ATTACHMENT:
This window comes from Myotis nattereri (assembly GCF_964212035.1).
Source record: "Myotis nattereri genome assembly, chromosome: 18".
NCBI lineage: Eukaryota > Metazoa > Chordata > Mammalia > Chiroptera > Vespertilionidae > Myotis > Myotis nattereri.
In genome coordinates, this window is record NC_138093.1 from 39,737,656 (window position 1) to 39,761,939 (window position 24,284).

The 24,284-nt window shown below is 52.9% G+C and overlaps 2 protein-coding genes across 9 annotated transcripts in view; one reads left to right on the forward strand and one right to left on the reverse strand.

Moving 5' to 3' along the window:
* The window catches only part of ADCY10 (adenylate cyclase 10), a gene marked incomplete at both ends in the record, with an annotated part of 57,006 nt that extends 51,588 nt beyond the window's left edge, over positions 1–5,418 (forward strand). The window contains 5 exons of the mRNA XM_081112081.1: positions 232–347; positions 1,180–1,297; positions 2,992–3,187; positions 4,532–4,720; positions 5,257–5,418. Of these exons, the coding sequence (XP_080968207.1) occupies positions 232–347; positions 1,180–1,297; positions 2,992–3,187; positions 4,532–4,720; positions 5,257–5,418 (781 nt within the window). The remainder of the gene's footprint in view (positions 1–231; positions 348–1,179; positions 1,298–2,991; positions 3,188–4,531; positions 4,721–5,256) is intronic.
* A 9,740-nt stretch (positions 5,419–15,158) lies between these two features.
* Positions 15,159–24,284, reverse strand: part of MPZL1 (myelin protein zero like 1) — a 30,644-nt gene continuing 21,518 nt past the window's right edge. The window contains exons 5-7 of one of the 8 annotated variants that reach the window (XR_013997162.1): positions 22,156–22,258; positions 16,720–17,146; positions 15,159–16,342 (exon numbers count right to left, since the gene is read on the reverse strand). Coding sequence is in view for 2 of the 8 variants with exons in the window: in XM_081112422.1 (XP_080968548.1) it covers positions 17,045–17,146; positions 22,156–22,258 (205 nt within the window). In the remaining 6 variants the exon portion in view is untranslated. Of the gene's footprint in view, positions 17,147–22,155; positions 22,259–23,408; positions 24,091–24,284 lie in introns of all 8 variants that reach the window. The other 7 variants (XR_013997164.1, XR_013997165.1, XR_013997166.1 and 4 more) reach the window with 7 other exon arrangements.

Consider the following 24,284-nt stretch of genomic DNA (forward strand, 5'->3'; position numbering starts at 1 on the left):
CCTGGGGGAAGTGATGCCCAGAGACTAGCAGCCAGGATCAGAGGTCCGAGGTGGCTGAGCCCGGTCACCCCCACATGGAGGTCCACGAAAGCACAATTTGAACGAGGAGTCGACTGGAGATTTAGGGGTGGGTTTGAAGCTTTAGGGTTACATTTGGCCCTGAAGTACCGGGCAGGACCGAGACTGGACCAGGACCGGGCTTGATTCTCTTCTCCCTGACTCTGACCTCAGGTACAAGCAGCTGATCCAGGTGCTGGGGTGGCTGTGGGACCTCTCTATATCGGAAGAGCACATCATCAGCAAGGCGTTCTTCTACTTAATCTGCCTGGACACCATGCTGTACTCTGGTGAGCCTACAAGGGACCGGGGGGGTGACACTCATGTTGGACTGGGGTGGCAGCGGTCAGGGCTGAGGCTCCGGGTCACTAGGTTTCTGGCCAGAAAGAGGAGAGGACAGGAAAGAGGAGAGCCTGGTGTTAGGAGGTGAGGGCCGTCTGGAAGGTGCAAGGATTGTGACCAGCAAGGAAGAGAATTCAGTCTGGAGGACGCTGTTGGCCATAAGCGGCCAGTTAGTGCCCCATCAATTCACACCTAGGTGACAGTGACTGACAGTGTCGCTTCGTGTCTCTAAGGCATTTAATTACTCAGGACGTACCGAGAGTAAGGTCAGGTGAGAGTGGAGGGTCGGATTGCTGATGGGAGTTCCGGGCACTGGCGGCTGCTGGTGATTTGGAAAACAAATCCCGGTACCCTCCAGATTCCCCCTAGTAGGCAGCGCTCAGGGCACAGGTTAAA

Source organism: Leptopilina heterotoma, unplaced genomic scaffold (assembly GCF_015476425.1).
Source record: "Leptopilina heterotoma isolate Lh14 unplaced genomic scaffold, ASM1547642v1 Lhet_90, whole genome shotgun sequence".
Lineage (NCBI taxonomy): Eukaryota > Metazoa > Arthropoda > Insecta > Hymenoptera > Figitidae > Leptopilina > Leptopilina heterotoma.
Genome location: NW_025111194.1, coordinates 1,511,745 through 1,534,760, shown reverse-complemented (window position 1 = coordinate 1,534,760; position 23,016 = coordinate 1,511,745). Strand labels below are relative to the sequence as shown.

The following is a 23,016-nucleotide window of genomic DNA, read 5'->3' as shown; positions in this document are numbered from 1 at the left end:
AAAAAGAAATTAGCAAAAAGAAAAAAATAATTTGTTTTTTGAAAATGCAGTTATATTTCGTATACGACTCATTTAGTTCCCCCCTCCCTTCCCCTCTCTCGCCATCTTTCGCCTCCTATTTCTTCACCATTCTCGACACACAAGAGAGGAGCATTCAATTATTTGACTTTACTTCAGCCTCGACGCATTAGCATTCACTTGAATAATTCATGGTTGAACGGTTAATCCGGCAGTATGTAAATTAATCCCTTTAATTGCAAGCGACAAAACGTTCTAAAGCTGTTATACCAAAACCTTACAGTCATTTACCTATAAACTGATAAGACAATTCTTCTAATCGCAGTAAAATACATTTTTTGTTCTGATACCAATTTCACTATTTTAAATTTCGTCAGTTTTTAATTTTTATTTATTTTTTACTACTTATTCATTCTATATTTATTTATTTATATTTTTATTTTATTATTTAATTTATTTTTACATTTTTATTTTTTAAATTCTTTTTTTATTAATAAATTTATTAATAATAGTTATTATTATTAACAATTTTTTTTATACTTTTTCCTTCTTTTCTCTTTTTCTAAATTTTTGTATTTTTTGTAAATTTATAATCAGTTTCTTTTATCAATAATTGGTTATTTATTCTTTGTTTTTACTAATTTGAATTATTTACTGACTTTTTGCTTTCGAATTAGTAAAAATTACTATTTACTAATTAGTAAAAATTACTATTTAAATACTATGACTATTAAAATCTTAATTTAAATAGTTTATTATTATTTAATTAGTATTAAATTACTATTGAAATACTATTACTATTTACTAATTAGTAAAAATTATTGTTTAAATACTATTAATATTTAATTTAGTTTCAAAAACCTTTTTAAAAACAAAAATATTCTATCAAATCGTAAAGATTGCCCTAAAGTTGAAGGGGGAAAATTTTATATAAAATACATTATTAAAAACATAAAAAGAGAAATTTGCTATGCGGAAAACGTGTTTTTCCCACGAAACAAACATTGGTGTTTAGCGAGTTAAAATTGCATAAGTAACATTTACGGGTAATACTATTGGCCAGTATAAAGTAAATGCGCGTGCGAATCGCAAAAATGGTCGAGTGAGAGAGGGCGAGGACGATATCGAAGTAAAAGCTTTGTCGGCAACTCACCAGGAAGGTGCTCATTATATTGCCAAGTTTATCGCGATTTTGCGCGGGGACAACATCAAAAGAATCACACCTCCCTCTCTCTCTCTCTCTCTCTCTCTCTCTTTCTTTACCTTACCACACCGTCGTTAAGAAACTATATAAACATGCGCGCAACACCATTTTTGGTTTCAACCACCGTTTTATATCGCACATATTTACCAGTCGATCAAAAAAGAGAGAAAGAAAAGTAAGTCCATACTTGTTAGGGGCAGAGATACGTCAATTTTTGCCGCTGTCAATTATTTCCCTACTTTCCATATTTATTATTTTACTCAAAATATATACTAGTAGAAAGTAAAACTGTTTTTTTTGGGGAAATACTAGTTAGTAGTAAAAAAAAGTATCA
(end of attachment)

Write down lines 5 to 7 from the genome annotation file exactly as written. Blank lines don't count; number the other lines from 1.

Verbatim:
The 24,284-nt window shown below is 52.9% G+C and overlaps 2 protein-coding genes across 9 annotated transcripts in view; one reads left to right on the forward strand and one right to left on the reverse strand.

Moving 5' to 3' along the window:
* The window catches only part of ADCY10 (adenylate cyclase 10), a gene marked incomplete at both ends in the record, with an annotated part of 57,006 nt that extends 51,588 nt beyond the window's left edge, over positions 1–5,418 (forward strand). The window contains 5 exons of the mRNA XM_081112081.1: positions 232–347; positions 1,180–1,297; positions 2,992–3,187; positions 4,532–4,720; positions 5,257–5,418. Of these exons, the coding sequence (XP_080968207.1) occupies positions 232–347; positions 1,180–1,297; positions 2,992–3,187; positions 4,532–4,720; positions 5,257–5,418 (781 nt within the window). The remainder of the gene's footprint in view (positions 1–231; positions 348–1,179; positions 1,298–2,991; positions 3,188–4,531; positions 4,721–5,256) is intronic.